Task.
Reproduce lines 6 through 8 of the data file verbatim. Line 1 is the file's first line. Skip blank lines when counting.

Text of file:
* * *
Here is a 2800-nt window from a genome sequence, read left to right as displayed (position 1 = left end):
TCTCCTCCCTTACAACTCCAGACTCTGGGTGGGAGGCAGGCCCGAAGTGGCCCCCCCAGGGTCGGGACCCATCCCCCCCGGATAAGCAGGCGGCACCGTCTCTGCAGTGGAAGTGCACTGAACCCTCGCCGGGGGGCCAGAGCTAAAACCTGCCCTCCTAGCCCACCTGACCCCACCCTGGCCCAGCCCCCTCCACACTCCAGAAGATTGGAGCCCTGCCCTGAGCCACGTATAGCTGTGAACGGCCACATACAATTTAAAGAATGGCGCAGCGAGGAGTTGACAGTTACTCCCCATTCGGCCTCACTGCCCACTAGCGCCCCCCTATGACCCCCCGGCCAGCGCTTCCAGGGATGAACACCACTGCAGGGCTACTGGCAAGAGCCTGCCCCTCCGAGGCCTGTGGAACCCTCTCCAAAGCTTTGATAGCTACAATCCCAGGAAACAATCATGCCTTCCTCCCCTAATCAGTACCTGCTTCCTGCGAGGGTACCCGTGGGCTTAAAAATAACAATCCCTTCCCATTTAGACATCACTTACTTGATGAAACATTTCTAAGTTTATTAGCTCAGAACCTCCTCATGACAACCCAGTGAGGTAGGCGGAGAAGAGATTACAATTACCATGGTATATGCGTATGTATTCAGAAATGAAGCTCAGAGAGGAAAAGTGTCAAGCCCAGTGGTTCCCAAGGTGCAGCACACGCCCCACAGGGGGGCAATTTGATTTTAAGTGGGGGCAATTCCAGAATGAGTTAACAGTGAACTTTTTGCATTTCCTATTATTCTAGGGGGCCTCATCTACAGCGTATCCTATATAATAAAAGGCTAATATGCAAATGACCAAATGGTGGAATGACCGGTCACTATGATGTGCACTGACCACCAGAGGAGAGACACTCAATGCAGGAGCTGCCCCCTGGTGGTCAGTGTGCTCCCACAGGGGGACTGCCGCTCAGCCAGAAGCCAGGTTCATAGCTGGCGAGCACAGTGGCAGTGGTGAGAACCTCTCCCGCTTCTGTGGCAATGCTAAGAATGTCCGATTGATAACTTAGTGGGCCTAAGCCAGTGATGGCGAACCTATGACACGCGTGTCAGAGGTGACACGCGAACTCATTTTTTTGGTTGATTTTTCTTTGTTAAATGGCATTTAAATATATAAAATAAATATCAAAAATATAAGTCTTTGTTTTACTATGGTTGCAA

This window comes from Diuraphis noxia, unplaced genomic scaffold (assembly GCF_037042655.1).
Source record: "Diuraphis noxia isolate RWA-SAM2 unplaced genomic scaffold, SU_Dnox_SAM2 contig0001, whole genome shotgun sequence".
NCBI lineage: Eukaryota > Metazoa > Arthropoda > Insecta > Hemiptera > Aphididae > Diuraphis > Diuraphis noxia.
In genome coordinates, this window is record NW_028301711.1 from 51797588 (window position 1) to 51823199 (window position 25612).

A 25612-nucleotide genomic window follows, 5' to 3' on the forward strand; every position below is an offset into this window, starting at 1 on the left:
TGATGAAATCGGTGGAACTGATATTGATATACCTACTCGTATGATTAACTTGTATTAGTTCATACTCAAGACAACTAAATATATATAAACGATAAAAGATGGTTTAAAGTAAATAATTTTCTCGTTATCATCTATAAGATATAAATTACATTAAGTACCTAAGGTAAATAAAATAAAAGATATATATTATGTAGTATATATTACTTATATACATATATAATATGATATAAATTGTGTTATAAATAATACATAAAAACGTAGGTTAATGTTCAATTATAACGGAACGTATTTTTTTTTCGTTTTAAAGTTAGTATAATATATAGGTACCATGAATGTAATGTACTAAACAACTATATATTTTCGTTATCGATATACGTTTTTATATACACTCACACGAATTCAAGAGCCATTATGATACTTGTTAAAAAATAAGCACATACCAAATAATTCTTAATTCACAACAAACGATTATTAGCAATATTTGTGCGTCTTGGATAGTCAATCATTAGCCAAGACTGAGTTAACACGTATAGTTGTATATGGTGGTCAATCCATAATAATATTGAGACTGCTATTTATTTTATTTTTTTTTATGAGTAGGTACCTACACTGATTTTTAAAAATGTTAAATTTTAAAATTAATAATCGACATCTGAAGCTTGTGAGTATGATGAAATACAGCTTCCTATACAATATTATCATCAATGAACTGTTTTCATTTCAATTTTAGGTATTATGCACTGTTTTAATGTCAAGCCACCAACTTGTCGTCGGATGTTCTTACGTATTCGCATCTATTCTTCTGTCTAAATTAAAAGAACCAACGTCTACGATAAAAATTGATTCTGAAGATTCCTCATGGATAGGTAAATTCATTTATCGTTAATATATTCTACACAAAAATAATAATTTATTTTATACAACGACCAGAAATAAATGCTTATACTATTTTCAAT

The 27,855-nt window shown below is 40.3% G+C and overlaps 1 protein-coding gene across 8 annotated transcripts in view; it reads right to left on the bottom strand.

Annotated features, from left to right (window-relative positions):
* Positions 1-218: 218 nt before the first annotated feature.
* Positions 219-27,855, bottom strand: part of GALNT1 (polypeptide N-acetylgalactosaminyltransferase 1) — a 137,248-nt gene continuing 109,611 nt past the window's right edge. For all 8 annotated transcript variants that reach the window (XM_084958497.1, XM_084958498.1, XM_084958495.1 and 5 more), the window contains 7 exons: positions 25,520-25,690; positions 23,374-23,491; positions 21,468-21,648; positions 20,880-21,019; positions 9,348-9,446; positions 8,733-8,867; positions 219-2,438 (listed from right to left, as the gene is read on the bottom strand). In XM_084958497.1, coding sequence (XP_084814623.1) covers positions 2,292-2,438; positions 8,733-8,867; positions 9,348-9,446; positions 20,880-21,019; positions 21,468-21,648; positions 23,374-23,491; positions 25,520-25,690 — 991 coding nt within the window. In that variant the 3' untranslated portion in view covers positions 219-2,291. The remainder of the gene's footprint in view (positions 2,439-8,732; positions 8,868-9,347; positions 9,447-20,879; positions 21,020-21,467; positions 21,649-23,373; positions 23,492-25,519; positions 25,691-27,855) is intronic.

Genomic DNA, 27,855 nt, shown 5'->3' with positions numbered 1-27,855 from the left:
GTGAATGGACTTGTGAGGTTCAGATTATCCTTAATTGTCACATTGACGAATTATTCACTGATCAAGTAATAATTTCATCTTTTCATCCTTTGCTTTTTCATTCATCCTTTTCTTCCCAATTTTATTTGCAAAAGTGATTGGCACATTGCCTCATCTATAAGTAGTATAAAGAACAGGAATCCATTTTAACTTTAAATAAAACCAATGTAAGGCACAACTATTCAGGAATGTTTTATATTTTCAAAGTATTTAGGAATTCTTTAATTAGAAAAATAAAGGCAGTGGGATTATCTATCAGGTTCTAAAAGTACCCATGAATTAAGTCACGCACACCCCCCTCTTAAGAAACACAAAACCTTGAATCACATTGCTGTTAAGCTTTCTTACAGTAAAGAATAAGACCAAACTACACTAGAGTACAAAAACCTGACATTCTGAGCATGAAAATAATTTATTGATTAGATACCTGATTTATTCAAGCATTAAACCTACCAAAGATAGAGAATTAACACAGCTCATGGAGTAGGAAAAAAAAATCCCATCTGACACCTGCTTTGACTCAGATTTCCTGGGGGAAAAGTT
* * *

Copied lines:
In genome coordinates, this window is record NW_028301711.1 from 51797588 (window position 1) to 51823199 (window position 25612).

A 25612-nucleotide genomic window follows, 5' to 3' on the forward strand; every position below is an offset into this window, starting at 1 on the left:
TGATGAAATCGGTGGAACTGATATTGATATACCTACTCGTATGATTAACTTGTATTAGTTCATACTCAAGACAACTAAATATATATAAACGATAAAAGATGGTTTAAAGTAAATAATTTTCTCGTTATCATCTATAAGATATAAATTACATTAAGTACCTAAGGTAAATAAAATAAAAGATATATATTATGTAGTATATATTACTTATATACATATATAATATGATATAAATTGTGTTATAAATAATACATAAAAACGTAGGTTAATGTTCAATTATAACGGAACGTATTTTTTTTTCGTTTTAAAGTTAGTATAATATATAGGTACCATGAATGTAATGTACTAAACAACTATATATTTTCGTTATCGATATACGTTTTTATATACACTCACACGAATTCAAGAGCCATTATGATACTTGTTAAAAAATAAGCACATACCAAATAATTCTTAATTCACAACAAACGATTATTAGCAATATTTGTGCGTCTTGGATAGTCAATCATTAGCCAAGACTGAGTTAACACGTATAGTTGTATATGGTGGTCAATCCATAATAATATTGAGACTGCTATTTATTTTATTTTTTTTTATGAGTAGGTACCTACACTGATTTTTAAAAATGTTAAATTTTAAAATTAATAATCGACATCTGAAGCTTGTGAGTATGATGAAATACAGCTTCCTATACAATATTATCATCAATGAACTGTTTTCATTTCAATTTTAGGTATTATGCACTGTTTTAATGTCAAGCCACCAACTTGTCGTCGGATGTTCTTACGTATTCGCATCTATTCTTCTGTCTAAATTAAAAGAACCAACGTCTACGATAAAAATTGATTCTGAAGATTCCTCATGGATAGGTAAATTCATTTATCGTTAATATATTCTACACAAAAATAATAATTTATTTTATACAACGACCAGAAATAAATGCTTATACTATTTTCAAT